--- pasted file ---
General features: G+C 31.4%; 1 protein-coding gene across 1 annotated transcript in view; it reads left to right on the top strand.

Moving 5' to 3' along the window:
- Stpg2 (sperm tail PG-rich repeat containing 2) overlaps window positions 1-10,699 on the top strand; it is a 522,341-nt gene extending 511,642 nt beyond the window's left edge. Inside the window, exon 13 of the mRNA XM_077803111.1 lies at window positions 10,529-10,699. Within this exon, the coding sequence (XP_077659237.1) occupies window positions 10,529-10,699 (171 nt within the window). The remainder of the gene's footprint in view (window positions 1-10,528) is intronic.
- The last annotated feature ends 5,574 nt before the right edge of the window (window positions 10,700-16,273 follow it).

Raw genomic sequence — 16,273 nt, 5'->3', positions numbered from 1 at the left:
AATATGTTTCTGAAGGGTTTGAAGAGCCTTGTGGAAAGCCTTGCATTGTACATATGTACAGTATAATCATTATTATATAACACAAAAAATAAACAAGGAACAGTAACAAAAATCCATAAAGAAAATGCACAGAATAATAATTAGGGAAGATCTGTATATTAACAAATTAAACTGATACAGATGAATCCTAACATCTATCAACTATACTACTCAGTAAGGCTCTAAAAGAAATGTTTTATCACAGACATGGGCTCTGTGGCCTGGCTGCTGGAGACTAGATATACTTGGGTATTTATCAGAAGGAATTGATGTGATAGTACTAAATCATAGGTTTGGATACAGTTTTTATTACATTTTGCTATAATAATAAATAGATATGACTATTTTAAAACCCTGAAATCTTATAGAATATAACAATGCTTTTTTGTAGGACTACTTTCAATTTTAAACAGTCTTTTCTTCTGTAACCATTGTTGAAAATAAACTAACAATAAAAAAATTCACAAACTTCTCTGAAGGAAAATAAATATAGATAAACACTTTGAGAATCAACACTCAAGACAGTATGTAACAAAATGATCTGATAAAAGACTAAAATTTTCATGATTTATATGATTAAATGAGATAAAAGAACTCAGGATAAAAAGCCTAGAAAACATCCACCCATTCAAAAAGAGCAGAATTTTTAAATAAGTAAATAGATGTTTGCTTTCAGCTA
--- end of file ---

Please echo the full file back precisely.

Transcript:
General features: G+C 31.4%; 1 protein-coding gene across 1 annotated transcript in view; it reads left to right on the top strand.

Moving 5' to 3' along the window:
- Stpg2 (sperm tail PG-rich repeat containing 2) overlaps window positions 1-10,699 on the top strand; it is a 522,341-nt gene extending 511,642 nt beyond the window's left edge. Inside the window, exon 13 of the mRNA XM_077803111.1 lies at window positions 10,529-10,699. Within this exon, the coding sequence (XP_077659237.1) occupies window positions 10,529-10,699 (171 nt within the window). The remainder of the gene's footprint in view (window positions 1-10,528) is intronic.
- The last annotated feature ends 5,574 nt before the right edge of the window (window positions 10,700-16,273 follow it).

Raw genomic sequence — 16,273 nt, 5'->3', positions numbered from 1 at the left:
AATATGTTTCTGAAGGGTTTGAAGAGCCTTGTGGAAAGCCTTGCATTGTACATATGTACAGTATAATCATTATTATATAACACAAAAAATAAACAAGGAACAGTAACAAAAATCCATAAAGAAAATGCACAGAATAATAATTAGGGAAGATCTGTATATTAACAAATTAAACTGATACAGATGAATCCTAACATCTATCAACTATACTACTCAGTAAGGCTCTAAAAGAAATGTTTTATCACAGACATGGGCTCTGTGGCCTGGCTGCTGGAGACTAGATATACTTGGGTATTTATCAGAAGGAATTGATGTGATAGTACTAAATCATAGGTTTGGATACAGTTTTTATTACATTTTGCTATAATAATAAATAGATATGACTATTTTAAAACCCTGAAATCTTATAGAATATAACAATGCTTTTTTGTAGGACTACTTTCAATTTTAAACAGTCTTTTCTTCTGTAACCATTGTTGAAAATAAACTAACAATAAAAAAATTCACAAACTTCTCTGAAGGAAAATAAATATAGATAAACACTTTGAGAATCAACACTCAAGACAGTATGTAACAAAATGATCTGATAAAAGACTAAAATTTTCATGATTTATATGATTAAATGAGATAAAAGAACTCAGGATAAAAAGCCTAGAAAACATCCACCCATTCAAAAAGAGCAGAATTTTTAAATAAGTAAATAGATGTTTGCTTTCAGCTA